Minimum Wage for Liquor Servers Factsheet


All employees in British Columbia are entitled to be paid at least minimum wage. The minimum wage for liquor servers is as follows:

  • September 15, 2017 – $10.10 per hour
  • June 1, 2018 – $11.40 per hour
  • June 1, 2019 – $12.70 per hour
  • June 1, 2020 – $13.95 per hour

This rate applies only to employees whose regular employment duties include serving liquor directly to customers, guests, members or patrons in premises for which a licence has been issued under the Liquor Control and Licensing Act.

The minimum wage for liquor servers is increasing at a greater rate than the regular minimum wage. It will be phased out June 1, 2021, at which time there will no longer be a different minimum wage for liquor servers and the regular minimum wage will apply.

June 1, 2021 – $15.20 per hour

A “liquor server” means an employee

(a)  whose primary duties are as a server of food or drink or both, and

(b) who, as a regular part of his or her

employment, serves liquor directly to customers, guests, members, or patrons in premises for which a licence to sell liquor has been issued under the Liquor Control and Licensing Act.

The liquor server minimum wage applies to employees whose primary duties involve serving food or liquor directly to customers. Hosts, bussers, dishwashers, cooks and other kitchen workers whose primary duties do not include serving liquor must be paid the regular minimum wage. If one of these employees is occasionally required to serve liquor, the regular minimum wage rate still applies to them.

If a server’s regular employment duties include serving food and drink but not liquor, then the liquor server minimum wage rate does not apply. Instead, the server is entitled to be paid the regular minimum wage (See Minimum Wage factsheet).

This may include a server in unlicensed premises or a server in licensed premises who does not normally work shifts during the hours where liquor may be served. If serving liquor is not a regular part of the server’s employment duties, the regular minimum wage rate applies.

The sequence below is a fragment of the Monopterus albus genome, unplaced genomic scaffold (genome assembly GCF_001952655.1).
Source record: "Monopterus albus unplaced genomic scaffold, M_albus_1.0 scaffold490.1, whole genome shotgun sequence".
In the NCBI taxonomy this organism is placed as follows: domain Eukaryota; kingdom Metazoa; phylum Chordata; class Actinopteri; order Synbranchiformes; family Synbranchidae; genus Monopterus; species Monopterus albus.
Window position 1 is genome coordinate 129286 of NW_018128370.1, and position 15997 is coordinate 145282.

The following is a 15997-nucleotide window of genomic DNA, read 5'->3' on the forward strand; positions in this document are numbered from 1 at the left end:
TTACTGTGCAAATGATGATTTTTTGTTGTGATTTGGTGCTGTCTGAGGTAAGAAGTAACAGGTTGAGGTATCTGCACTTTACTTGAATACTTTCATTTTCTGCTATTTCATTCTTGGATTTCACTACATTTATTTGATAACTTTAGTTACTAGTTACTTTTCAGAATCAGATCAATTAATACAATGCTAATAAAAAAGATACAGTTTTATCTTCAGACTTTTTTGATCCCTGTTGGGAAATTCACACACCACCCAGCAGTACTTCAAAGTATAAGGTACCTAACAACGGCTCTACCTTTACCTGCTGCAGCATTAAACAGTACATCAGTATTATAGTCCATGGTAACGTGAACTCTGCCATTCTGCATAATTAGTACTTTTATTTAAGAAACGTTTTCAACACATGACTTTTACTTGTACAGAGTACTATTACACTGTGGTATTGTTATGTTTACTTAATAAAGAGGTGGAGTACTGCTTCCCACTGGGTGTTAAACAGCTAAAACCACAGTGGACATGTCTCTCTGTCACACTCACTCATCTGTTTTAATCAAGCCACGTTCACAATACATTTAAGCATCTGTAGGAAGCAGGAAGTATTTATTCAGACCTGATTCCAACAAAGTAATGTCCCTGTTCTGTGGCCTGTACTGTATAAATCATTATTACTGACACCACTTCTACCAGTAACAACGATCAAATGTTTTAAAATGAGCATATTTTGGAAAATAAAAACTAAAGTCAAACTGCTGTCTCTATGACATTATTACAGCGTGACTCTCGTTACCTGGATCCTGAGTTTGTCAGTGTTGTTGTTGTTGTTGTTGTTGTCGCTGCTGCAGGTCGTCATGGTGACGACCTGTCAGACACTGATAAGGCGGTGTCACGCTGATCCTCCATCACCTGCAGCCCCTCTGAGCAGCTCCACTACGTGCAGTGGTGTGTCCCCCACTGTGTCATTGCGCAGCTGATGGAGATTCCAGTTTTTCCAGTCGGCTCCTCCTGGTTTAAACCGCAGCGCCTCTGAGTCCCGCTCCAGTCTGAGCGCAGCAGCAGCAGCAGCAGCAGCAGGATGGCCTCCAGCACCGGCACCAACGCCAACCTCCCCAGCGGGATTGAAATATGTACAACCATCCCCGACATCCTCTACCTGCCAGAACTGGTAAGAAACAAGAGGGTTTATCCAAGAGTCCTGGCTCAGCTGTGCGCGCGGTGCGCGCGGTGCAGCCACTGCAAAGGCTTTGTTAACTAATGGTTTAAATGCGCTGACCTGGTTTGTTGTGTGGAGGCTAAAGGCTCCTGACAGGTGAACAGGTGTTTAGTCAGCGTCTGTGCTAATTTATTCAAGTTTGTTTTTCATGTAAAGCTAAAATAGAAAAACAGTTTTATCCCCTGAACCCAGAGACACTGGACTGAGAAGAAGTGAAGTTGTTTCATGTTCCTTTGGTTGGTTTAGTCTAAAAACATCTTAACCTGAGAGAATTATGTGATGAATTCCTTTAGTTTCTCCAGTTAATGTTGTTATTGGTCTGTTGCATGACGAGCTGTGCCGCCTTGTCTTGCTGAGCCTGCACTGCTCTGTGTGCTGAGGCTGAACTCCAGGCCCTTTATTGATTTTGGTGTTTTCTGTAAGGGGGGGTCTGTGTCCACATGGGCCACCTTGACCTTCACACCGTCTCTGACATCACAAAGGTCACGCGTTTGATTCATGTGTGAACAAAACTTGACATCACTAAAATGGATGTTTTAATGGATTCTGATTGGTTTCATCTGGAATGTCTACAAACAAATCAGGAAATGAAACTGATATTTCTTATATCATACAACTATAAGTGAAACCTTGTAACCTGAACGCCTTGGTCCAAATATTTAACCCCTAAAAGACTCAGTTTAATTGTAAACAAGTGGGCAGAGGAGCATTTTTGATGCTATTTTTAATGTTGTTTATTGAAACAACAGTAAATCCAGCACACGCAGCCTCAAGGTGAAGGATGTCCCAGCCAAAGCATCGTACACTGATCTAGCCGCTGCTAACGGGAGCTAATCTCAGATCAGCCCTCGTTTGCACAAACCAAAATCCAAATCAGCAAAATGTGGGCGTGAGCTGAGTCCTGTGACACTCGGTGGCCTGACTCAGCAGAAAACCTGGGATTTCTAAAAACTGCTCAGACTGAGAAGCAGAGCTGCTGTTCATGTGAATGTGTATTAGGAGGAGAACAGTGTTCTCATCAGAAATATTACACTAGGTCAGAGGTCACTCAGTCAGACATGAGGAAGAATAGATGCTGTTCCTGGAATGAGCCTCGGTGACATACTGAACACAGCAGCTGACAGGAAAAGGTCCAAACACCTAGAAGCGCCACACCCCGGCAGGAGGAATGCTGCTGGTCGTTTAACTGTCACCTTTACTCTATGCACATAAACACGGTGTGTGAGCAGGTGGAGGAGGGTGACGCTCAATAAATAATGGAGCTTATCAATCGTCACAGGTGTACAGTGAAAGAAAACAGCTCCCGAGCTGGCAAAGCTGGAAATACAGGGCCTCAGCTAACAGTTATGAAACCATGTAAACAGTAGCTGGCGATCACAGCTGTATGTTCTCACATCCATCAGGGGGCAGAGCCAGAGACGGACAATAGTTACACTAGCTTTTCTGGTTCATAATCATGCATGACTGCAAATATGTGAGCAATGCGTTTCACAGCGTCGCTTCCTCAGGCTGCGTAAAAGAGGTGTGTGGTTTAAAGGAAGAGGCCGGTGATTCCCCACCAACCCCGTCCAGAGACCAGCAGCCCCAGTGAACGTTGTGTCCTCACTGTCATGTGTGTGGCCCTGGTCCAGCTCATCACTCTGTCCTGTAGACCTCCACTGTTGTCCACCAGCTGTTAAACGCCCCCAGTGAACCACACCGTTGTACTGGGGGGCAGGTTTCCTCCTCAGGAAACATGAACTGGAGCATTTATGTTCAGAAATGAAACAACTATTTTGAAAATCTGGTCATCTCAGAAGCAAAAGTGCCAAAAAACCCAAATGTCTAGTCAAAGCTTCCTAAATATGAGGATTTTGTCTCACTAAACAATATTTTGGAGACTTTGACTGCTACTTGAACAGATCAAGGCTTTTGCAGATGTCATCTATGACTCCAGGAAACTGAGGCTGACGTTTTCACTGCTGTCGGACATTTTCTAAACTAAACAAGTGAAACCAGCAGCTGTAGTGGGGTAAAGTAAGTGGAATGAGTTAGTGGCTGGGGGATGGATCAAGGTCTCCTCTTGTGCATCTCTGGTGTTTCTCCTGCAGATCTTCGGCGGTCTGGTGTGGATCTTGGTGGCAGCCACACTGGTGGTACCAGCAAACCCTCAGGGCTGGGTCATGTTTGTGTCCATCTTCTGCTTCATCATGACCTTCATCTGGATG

Questions and Answers

Q: I am a hostess in a restaurant. My primary duties are greeting guests and taking them to their table and

providing them with their menus. Does the minimum wage rate for liquor servers apply to me?

 A: No, in order to be covered by the liquor server minimum wage rate, you must be a server who serves

liquor as a regular part of your job duties.

 

Q: I work the breakfast shift at a restaurant which has a liquor licence, but I do not actually serve liquor during my shift.  Does the wage rate for liquor servers apply?

A: No.  As you do not serve liquor as part of your employment duties the regular minimum wage rate would apply to you.

 

Q:  I am a bartender in a pub style restaurant.  Does the liquor server minimum wage rate apply to me?

A:  If there is bar seating where you are serving liquor directly to customers then you are considered to be a liquor server and the liquor server rate applies to you.  If you only mix or pour liquor that is then delivered to customers by a server, the regular minimum wage rate applies to you.

 

Q: I work in a licensed restaurant as a server and as part of my duties I am required to serve liquor. Which wage rate applies to me?

A: If your regular job duties include serving liquor directly to customers then the wage for liquor servers applies to you.

 

Q: I work as a server on rotating shifts, so sometimes I work during the morning, but I also work the lunch and dinner hours.  While I generally never serve liquor on the morning shift I do serve liquor when I work the lunch and dinner shifts.  Dows my wage rate change depending on what shift I’m working?

A: If part of your regular employment duties includes serving liquor, even though you do not do so every shift, the liquor server wage rate applies to you.  The liquor server wage rate applies to your whole employment relationship and does not change from shift to shift.

 

Q:  Are employers who sell liquor to customers in cold beer and wine stores or private liquor stores covered by the liquor server wage rate?

A:  No.  Employees working in these establishments are selling liquor for offsite consumption and are not liquor servers.


Employment Standards Branch
Province of British Columbia

This factsheet has been prepared for general information purposes. It is not a legal document. Please refer to the Employment Standards Act and Regulation for purposes of interpretation and application of the law. July 2016

For more information, please contact the Employment Standards Branch.